The Voices of Palestinian Women

30/03/2024 |


On Palestinian Land Day, we publish denunciations by Palestinian women and echo their struggles for sovereignty and self-determination

Listening to the voices of Palestinian women is fundamental to understand the historical and current forms of genocide against the Palestinian people. In addition to exposing the more than 30,000 Palestinians killed by Israel since October 2023—of which nearly 25,000 were women and children—, Palestinian women have addressed how genocide is not simply about numbers, but it is rather an orchestrated policy. Genocide is an attack on the bases that sustain life: land, bodies, the everyday work of production and reproduction of Palestinian life.

Palestinian women are waging the struggle—they resist every day and face the brutality of imperialism against their bodies and territories. They call us to make the struggle for Free Palestine massive, from the river to the sea. As part of the 24 Hours of Feminist Solidarity, an action called by the World March of Women this March 30th, Palestinian Land Day, we echo Palestinian voices shared on March 21-22 during seminars organized by women with La Via Campesina and the World March of Women.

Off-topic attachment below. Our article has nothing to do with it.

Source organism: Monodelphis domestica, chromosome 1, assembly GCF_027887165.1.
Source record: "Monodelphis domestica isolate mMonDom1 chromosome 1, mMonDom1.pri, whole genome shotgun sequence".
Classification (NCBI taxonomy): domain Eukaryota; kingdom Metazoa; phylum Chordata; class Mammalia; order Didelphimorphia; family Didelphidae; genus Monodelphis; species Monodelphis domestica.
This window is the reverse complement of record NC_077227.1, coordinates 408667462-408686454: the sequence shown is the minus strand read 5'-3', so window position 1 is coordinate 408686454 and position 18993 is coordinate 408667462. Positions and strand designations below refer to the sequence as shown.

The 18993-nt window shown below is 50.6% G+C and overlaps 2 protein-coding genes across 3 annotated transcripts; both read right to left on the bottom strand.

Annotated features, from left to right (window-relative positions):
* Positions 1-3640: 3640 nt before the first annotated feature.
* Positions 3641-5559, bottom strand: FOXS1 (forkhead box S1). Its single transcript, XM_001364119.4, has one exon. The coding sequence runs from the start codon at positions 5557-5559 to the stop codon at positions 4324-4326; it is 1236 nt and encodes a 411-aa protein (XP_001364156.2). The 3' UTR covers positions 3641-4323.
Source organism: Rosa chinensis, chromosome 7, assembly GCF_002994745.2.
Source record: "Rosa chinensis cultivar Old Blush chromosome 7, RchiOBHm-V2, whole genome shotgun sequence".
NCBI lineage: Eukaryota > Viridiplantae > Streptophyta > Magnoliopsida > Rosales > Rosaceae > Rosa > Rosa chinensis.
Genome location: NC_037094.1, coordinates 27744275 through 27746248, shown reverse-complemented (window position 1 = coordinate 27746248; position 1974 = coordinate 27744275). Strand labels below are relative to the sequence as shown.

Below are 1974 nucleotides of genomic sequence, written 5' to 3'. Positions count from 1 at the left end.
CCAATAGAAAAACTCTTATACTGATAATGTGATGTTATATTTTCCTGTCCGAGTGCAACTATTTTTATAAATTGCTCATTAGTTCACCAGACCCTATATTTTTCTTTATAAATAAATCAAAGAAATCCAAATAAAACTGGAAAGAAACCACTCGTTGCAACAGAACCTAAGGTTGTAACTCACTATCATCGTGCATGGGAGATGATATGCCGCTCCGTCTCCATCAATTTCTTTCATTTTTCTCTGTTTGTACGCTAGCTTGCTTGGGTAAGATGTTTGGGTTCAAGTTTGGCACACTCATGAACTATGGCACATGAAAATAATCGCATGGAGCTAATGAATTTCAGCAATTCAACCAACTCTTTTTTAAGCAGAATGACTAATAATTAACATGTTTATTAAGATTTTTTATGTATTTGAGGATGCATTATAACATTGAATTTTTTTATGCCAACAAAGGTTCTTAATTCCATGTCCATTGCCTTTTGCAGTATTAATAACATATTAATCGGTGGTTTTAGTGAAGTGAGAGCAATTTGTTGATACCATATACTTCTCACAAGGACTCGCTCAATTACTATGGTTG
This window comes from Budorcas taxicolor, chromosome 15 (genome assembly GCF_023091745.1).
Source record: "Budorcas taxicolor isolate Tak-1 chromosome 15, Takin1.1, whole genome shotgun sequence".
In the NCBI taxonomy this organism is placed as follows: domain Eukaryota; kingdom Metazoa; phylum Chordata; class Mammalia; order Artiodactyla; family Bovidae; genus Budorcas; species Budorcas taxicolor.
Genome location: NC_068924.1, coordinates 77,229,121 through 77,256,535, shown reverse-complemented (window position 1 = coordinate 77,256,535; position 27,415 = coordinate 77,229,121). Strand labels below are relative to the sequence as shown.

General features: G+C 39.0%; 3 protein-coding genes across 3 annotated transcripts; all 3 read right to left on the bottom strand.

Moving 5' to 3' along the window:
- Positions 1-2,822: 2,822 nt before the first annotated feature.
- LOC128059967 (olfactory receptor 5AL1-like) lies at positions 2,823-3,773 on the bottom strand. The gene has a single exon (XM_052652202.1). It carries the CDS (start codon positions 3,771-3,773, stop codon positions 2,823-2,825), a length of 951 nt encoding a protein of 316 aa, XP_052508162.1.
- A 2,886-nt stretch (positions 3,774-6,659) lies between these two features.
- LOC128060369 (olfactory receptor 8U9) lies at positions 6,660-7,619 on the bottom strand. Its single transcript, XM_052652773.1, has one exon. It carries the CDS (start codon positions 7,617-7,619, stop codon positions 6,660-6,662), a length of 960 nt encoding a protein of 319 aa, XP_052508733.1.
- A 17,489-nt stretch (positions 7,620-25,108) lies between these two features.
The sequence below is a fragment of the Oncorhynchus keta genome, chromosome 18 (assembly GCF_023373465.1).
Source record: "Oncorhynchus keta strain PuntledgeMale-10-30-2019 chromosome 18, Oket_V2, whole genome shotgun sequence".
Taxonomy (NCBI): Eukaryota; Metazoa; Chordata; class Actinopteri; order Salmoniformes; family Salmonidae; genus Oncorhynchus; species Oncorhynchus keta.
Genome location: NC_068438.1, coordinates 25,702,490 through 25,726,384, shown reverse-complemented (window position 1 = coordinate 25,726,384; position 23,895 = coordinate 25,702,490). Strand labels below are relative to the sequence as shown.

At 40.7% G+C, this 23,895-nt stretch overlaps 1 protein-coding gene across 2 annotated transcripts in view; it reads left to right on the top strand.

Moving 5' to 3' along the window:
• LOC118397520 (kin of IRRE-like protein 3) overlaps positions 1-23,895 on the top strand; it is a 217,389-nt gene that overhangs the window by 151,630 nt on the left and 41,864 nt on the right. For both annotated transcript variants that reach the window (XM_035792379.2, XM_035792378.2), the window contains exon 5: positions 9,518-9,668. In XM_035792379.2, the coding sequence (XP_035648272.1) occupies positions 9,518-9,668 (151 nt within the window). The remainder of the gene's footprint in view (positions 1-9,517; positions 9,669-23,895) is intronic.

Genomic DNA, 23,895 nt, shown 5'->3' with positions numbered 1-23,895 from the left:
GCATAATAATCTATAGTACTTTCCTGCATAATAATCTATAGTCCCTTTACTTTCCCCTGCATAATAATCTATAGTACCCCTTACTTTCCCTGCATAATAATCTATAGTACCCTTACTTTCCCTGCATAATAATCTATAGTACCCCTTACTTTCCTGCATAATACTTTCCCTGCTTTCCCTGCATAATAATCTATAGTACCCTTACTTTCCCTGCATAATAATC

Palestinian Land

“This Land Day, everyone—from north, south, east, and west—is connected to defend this land, which has been and always will be Palestine. We are the last women who will live and endure the occupation that has been happening for more than 75 years of genocide.” This is how Maryam Abu Daqqa positions the Palestine mobilization on this Land Day.

The connection between land and women is very strong. We, women, are being displaced from our lands, which feed our families, our children.

Maryam Abu Daqqa

A reflection by farmer Samah Abu Nimah brings us even closer to the reality of Palestinian women in their relationship with their land. “The occupation imposed restrictions on resources, demanding imported products that became very expensive. It’s worth noting that Palestinian women constitute 78% of the people responsible for agricultural work. Women participate in production processes such as planting, harvesting, and marketing. They also participate in raising livestock, and they take care of them, feed them until they can extract milk, for example. They produce dairy products and animal derivatives.”

Land Grabbing, a Violent Occupation Method